|A volunteer prepares one of the PVC pipe planters used in the vertical gardens.|
|A group of volunteers proudly show their vertical garden installed at the old Rainbow building in the Ponce de León avenue.|
|Education Manager, Javier Cardona, shows a paper mask of a Spotted Eagle Ray (Aetobatus narinari), one of the wild residents of the estuary, during a school workshop.|
|Special thanks to María de Lourdes Panet, Marixa Maldonado, Neysha Jiménez, Edwin Arana and Dinorah Lozano, now certified volunteers under the program "Educadores del Estuario".|
|Cristina Ramírez and her group of volunteers showing all the trash they picked up near sewer openings.|
|If left unchecked, pluvial sewers openings can become obstructed with sediments and debris, a situation that is detrimental to both the health of the Condado Lagoon and the flooding frecuency of the community.|
|Among the affected species there were mojarras, snooks, blue crabs and sardines.|
|A restored wetland in Malibu, California. A couple of years ago this used to be barren land, showing the great potential of wetland restoration projects.|
Gardens and murals of the estuary continues. One of our most popular projects, Gardens and Murals of the Estuary continues its course with several new interventions in Santurce. Thanks to the arrival of the Summer, many students have been able to join the work as volunteers. The recently intervened buildings include the old Art Deco and Rainbow buildings in the Ponce de León avenue. Changing the appearance of abandoned buildings with vertical gardens brings life and a sense of well-being to urban dwellers, and increases the biodiversity of the city.
Don't miss this and other great urban restoration projects on the link below!
Javier Cardona, our Education Program coordinator, brings the Estuary to different classrooms and communities. With a variety of workshops and hands-on activities on the field, many students have increased their knowledge of the estuary through a combination of art and science! Mr. Cardona recently certified a group of trained volunteers that will expand the capacity of the Education Program to reach different school and audiences by providing workshops and leading field activities. See the pictures above!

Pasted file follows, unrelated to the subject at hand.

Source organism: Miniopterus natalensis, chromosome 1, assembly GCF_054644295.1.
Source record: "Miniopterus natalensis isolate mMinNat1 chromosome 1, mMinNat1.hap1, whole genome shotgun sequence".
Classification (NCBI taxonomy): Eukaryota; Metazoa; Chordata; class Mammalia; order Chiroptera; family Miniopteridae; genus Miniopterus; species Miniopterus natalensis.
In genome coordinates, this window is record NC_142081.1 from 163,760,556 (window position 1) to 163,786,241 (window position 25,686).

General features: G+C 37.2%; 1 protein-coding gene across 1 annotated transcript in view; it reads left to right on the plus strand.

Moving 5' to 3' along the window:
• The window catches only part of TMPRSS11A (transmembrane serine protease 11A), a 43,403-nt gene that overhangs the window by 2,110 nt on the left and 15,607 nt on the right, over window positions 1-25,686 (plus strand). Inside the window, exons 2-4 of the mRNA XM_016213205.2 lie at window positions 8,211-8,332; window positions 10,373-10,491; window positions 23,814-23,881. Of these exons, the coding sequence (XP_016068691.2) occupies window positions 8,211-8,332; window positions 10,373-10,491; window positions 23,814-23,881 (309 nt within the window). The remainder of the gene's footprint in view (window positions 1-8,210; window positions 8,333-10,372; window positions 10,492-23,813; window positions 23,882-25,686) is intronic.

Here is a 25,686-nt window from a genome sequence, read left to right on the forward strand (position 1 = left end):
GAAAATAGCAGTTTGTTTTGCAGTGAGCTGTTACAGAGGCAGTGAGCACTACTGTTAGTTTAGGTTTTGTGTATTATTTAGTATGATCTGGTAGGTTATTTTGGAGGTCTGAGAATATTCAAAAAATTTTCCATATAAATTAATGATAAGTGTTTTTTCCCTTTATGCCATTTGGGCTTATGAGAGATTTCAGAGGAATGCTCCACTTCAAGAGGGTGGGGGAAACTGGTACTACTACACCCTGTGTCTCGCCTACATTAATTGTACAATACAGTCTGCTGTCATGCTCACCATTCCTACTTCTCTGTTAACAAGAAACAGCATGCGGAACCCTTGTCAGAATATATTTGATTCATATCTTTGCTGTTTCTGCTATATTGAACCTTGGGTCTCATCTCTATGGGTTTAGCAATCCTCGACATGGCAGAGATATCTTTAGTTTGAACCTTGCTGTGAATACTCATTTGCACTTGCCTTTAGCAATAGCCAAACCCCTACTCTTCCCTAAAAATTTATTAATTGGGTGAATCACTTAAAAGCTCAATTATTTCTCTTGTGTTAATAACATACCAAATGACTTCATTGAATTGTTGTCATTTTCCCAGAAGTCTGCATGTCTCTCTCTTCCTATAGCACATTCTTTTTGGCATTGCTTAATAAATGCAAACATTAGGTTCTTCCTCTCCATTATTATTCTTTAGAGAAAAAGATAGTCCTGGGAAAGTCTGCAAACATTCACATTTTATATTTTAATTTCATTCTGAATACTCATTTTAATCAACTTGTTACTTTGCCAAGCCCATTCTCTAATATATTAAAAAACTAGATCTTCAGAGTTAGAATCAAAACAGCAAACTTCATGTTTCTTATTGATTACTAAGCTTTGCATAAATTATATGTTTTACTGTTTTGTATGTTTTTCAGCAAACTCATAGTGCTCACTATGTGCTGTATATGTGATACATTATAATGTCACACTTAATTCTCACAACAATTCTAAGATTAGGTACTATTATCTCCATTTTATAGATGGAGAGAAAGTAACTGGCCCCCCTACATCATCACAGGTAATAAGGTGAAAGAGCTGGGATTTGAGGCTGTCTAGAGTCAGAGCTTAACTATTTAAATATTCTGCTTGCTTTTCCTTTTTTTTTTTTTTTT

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Cleaning of runoff sewers in Alto del Cabro. The Alto del Cabro community in Santurce has several pluvial sewers that discharge directly to the Condado Lagoon. As part of the project "The Condado Lagoon is my home", Cristina Ramírez, the project coordinator, led a team of volunteers that cleaned the debris accumulated around the sewer entrances. The debris cleaned included cigarette butts, plastic and glass bottles, as well as plastic wraps and other trash. All of these would have ended up as marine debris in the Condado Lagoon if they weren't picked up before the next rainfall. Thanks to all the volunteers that participated on this initiative!
Recent fish mortality event at San José Lagoon. At the beginning of June, residents and tour guides that work in the San José lagoon noticed a great number of dead fishes and crabs. Water quality monitoring for the weeks prior to this event showed low oxygen levels as well as an elevated pH, all common measurements of an eutrophication event. Also during this week the water had been unusually green, yet another indication of an algae bloom that is the precursor of fish mortality events. When the algae dies it drops to the bottom of the lagoon where it is decomposed by bacteria, which consume all available oxygen while digesting the algae. This results is a sharp drop in oxygen levels in the water, hence the marine life asphyxiates.
Although there are many drivers that contribute to the euthrophication-algae bloom-fish mortality cycle, poor water circulation is a big factor. For this reason we stress, once again, on the vital importance of dredging the Martín Peña Channel. In the past, the Martín Peña Channel connected the San Juan Bay with the San José Lagoon. Since the channel is obstructed, there is no tidal flushing that could help reduce the amount of contaminants that accumulates in the lagoon.
Trip to Santa Monica Bay Estuary. During the month of June, our executive director Javier Laureano, traveled to California to become part of the evaluation committee of the Santa Monica Bay Estuary Program. Santa Monica Bay is part of the National Estuary Program (NEP), just like the San Juan Bay Estuary, and as part of the NEP is subject to regular evaluations. The Santa Monica Bay Estuary Program staff shared their experiences on interesting programs like the creation of wetlands and sewer identification art works. See the pictures above!